What’s our position on this? What’s our role in this? How active do we need to be? What’s the balance between developing our people and bringing in new talent? How do we keep abreast of this as a group?

So what?

Unchecked, 80% of an executive team’s focus defaults to what is reactive, immediate, and overly tactical. They just end up fixing problems. And without a clear view of the value of the team, reactivity becomes the norm. Even with a well-formed focus, the team is likely to struggle, because the tendency is to deal first with crises, or mini-crises, of a tactical nature. For Martin, who we remember as Jackie’s direct report, the higher level work becomes a lower priority. So developing strong rhythms in the executive team around staying focused on the right issues is important.

Executives like Martin have competing interests. He will be juggling these all the time. The work of Jackie’s executive team is only part of his focus. If we follow him around during an average day, we’d likely see that most of his judgements, and the work he does, is not as a member of Jackie’s team. He will make many decisions within his individual business, and will be continually delegating to others.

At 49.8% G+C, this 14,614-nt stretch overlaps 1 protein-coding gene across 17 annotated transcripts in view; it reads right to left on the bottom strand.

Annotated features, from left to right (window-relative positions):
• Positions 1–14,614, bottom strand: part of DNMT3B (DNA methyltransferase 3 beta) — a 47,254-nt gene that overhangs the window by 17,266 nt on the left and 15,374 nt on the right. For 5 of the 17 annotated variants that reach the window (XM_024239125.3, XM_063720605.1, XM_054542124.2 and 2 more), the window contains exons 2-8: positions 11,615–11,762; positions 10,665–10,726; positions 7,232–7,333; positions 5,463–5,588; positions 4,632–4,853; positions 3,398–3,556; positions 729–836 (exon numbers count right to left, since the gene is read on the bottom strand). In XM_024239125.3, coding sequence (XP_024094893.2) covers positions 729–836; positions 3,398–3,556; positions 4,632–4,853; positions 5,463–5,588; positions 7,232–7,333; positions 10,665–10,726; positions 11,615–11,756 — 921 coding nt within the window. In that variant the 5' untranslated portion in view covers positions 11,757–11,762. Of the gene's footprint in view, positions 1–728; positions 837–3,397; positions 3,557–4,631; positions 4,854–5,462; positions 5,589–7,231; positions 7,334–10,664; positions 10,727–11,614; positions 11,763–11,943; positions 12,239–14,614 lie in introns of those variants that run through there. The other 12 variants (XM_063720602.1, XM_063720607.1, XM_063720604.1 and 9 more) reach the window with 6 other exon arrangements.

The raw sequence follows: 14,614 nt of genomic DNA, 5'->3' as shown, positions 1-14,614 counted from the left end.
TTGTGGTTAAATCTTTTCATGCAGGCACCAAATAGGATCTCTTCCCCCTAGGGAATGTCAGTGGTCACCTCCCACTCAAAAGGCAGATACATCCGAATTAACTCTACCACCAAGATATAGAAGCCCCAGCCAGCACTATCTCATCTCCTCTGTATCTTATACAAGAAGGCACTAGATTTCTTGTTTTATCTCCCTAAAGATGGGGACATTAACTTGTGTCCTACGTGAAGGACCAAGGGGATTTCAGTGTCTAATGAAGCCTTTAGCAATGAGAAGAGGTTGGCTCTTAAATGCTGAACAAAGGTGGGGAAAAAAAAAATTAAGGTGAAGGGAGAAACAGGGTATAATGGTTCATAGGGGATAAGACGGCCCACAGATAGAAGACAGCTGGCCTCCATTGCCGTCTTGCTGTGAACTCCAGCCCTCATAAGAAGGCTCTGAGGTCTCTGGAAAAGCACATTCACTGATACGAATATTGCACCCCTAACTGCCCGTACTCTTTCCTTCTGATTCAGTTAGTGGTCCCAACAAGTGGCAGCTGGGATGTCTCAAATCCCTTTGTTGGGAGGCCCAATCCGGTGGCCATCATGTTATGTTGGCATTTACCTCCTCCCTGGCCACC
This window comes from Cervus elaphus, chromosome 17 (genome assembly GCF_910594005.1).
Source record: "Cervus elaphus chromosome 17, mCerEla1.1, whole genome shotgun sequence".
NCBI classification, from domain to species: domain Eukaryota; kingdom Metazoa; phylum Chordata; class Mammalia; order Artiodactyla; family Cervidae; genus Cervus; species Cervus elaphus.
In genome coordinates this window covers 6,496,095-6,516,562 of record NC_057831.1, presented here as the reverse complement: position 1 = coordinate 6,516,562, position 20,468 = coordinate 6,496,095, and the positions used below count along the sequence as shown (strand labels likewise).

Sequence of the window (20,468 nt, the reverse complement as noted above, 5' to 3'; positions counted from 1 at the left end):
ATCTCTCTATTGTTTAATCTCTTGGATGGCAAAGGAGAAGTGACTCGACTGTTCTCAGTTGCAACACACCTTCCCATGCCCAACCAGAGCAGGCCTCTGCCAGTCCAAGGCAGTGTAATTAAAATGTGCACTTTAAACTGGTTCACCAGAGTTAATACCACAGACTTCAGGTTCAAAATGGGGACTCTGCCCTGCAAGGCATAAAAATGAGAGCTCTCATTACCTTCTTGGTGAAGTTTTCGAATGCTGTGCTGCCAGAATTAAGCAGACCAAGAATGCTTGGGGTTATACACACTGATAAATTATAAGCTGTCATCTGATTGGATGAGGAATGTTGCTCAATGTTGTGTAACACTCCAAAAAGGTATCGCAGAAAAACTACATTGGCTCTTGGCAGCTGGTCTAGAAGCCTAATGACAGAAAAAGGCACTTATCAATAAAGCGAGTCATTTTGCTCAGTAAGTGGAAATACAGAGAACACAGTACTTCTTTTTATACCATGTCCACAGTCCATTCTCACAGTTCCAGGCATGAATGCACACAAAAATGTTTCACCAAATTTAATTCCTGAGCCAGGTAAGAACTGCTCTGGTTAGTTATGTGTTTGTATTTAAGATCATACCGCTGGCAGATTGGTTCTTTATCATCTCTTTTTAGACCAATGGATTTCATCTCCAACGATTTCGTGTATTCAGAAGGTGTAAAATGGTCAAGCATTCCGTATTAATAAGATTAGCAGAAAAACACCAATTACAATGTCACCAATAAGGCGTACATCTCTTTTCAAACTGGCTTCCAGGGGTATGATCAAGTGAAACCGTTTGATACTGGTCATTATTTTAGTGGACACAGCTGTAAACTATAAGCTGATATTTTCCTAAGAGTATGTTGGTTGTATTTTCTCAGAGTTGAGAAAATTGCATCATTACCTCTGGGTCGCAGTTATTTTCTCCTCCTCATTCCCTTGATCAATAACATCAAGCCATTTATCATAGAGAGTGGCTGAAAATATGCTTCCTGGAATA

He will necessarily have a “loose” relationship to Jackie’s executive team, and a “tight” relationship to the work he is held individually accountable for by Jackie. But as we’ve just seen, there is important work he will need to do in Jackie’s executive team, as part of that collective. If he doesn’t, value will be lost, because only the executive team can do that work. And everyone in Jackie’s team needs to step up to the team’s challenges.

So clarifying the work of Jackie’s team, committing to making this a collective focus, and creating mechanisms to return to that emphasis, is critical. Otherwise the executive team will be an amorphous group with a lack of purpose. It will feel to Martin like a background responsibility he returns to because he has to; one that gets in the way of him doing what he experiences as his real job. Team-building exercises usually kick in at this point, to solve a symptom and not the problem. And the downward spiral continues.